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Even minor increases in temperatures due to climate change would lead to a dramatic rise in intense heat waves that could see many more people dying during the long Indian summer

The heat in Indian cities has become unbearable in the summers.

The heat in Indian cities has become unbearable in the summers.

A moderate rise in mean temperatures over India is likely to trigger a series of fatal heat waves that could lead to many more deaths in a country where hundreds are already losing their lives due to extreme heat every summer.

The number of deaths has risen rapidly in recent years because of extreme heat in the subcontinent, according to a new study published this month in Science Advances, a peer-reviewed journal. The situation is worsening as global warming results in more frequent heat waves, particularly in tropical countries such as India where millions of people live in dire poverty, which makes them more vulnerable to the effects of climate change, according to a widely cited study in Climate Change, an interdisciplinary journal.

The new study, titled Increasing Probability of Mortality during Indian Heat Waves, says that while India’s average temperatures rose by more than 0.5 degrees Celsius between 1960 and 2009, the probability a massive heat-related mortality event, which the study defines as more than 100 deaths, shot up by as much as 146%.

“It’s getting hotter, and of course more heat waves are going to kill more people,” climatologist Omid Mazdiyasni of the University of California, Irvine, and the lead author of the study, told Associated Press. Mazdiyasni led an international team of scientists who analysed 50 years of data from India Meteorological Department on temperature, heat waves and heat-related mortality. “We knew there was going to be an impact, but we didn’t expect it to be this big,” he said.

The observed increases in temperatures are widespread and strong, the study said. Southern and western India experienced 50% more heat wave events during the period 1985-2009 than during the previous 25-year period. Similarly, heat wave days and the mean duration of heat waves have increased by approximately 25% in most of India. The warming effect is expected to increase summer temperatures that already average between 32 and 36 degrees Celsius, it said.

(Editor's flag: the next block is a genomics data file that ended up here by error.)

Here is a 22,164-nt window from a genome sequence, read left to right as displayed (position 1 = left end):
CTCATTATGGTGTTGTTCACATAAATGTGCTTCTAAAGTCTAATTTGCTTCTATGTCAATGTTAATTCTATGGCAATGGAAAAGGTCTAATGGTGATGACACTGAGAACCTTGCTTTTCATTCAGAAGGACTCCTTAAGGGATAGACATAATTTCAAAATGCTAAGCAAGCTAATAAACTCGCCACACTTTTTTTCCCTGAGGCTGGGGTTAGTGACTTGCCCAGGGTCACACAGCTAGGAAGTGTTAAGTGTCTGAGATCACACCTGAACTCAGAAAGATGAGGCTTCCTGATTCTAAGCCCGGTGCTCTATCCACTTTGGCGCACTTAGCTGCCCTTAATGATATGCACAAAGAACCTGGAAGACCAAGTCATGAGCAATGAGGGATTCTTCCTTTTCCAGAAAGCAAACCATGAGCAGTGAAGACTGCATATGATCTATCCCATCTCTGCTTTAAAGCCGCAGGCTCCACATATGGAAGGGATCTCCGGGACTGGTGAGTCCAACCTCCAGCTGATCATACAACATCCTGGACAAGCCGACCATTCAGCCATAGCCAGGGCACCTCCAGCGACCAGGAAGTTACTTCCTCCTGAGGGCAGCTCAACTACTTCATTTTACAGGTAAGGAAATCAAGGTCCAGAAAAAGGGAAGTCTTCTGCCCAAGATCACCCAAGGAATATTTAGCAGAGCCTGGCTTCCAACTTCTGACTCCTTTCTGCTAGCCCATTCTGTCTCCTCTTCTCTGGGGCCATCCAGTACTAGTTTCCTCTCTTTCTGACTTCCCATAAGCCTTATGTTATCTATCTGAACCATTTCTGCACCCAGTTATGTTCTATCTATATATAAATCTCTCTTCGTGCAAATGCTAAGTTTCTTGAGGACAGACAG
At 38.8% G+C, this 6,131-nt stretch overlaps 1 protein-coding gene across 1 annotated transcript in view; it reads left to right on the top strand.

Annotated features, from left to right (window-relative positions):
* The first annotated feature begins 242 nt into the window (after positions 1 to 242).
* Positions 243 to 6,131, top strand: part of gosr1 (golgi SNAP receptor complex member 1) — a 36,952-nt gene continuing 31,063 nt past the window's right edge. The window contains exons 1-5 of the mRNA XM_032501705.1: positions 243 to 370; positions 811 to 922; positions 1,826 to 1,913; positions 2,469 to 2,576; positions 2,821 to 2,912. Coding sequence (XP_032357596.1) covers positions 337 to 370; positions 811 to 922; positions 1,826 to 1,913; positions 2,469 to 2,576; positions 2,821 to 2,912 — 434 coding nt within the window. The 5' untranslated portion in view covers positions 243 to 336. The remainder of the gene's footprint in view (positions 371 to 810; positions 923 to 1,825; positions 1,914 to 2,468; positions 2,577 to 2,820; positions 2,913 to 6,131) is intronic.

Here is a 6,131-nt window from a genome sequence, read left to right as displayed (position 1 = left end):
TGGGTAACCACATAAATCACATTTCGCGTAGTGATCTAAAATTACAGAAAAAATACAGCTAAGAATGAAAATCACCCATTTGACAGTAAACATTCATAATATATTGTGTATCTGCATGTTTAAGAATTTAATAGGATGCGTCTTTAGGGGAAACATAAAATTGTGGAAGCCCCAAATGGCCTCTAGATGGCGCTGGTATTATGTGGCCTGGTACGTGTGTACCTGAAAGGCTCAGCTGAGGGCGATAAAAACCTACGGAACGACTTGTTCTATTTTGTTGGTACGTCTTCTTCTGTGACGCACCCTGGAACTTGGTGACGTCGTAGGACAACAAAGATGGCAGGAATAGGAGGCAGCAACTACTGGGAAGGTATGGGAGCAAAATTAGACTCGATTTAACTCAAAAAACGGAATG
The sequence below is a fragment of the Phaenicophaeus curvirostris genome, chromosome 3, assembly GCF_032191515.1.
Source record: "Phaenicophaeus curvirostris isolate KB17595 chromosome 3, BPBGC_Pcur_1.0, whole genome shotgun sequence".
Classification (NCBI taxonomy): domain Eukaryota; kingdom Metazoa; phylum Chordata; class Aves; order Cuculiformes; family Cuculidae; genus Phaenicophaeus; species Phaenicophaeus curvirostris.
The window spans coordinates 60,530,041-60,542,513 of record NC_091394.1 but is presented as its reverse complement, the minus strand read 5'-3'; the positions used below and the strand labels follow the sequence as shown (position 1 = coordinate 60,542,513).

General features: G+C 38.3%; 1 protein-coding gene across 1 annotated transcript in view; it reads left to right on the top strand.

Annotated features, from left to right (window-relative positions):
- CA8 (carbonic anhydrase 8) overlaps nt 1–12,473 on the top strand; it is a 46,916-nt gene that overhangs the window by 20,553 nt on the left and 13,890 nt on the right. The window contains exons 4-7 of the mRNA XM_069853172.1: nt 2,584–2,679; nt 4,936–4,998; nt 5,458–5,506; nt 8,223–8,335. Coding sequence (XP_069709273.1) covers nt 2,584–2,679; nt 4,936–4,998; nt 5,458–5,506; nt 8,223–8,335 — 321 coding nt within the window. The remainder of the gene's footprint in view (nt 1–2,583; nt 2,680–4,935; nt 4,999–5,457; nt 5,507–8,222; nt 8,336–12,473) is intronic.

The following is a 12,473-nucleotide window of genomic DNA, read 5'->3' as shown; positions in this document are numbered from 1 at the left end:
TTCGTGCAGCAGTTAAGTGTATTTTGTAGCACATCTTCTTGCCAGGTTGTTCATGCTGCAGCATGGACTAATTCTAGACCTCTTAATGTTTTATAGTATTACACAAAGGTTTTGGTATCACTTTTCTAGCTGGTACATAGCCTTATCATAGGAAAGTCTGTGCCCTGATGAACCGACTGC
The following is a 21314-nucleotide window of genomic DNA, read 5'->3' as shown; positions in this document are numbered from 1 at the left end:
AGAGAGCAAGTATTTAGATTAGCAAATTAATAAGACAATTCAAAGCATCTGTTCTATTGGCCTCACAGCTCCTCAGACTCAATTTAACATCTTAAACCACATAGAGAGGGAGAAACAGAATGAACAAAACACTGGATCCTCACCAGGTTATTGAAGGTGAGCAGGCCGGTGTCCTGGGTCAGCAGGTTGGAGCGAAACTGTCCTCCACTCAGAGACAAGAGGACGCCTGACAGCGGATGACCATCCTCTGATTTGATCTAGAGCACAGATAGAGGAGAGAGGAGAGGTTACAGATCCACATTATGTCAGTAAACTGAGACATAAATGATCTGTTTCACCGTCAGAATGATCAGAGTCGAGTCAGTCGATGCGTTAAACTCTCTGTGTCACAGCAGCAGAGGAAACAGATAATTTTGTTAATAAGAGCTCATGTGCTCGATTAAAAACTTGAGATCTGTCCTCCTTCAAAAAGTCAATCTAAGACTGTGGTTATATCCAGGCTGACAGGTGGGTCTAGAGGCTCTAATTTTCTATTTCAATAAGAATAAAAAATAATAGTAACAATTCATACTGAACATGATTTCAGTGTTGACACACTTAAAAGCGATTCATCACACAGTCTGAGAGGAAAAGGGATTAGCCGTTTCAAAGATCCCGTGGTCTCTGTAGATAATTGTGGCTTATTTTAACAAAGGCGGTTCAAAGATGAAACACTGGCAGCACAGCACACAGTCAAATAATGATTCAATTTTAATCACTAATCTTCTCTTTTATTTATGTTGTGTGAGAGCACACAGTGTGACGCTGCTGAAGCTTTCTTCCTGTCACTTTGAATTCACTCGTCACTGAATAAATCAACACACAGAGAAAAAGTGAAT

Temperature and heat wave increases in India between 1960–2009.

Temperature and heat wave increases in India between 1960–2009.

An estimated 25% of India’s 1.2 billion people do not have regular access to electricity, according to the World Bank, which makes them especially vulnerable to heat waves. The new study says that this vulnerability has been made clear by events in recent years. Heat waves in 2010 killed more than 1,300 people in the city of Ahmedabad alone, prompting the start of efforts to develop coordinated heat action plans. See: Readying for an Indian summer

In 2013 and 2015, the country experienced another bout of intense heat waves that killed more than 1,500 and 2,500 people across the country, respectively. Since then, there have been several more deadly heat waves, including the most intense in recorded history in May 2016 when maximum temperatures in Jaisalmer, a desert city in Rajasthan, reached a scalding 52.4°C.

By almost all measures, heat waves have increased markedly across India over the past half-century and, with this, the incidence of heat-related mortality, researchers said. “Our results suggest that even moderate and practically unavoidable increases in mean temperatures, such as 0.5°C, may lead to large increases in heat-related mortality, unless measures are taken to substantially improve the resilience of vulnerable populations,” the study predicted.

“The impact of global climate change is not a spectre on the horizon, it is real, it’s being felt now all over the planet,” study co-author Amir AghaKouchak, Associate Professor of Civil and Environmental Engineering at University of California, Irvine, said in a statement. “It is particularly alarming that the adverse effects are pummelling the world’s most vulnerable populations.”


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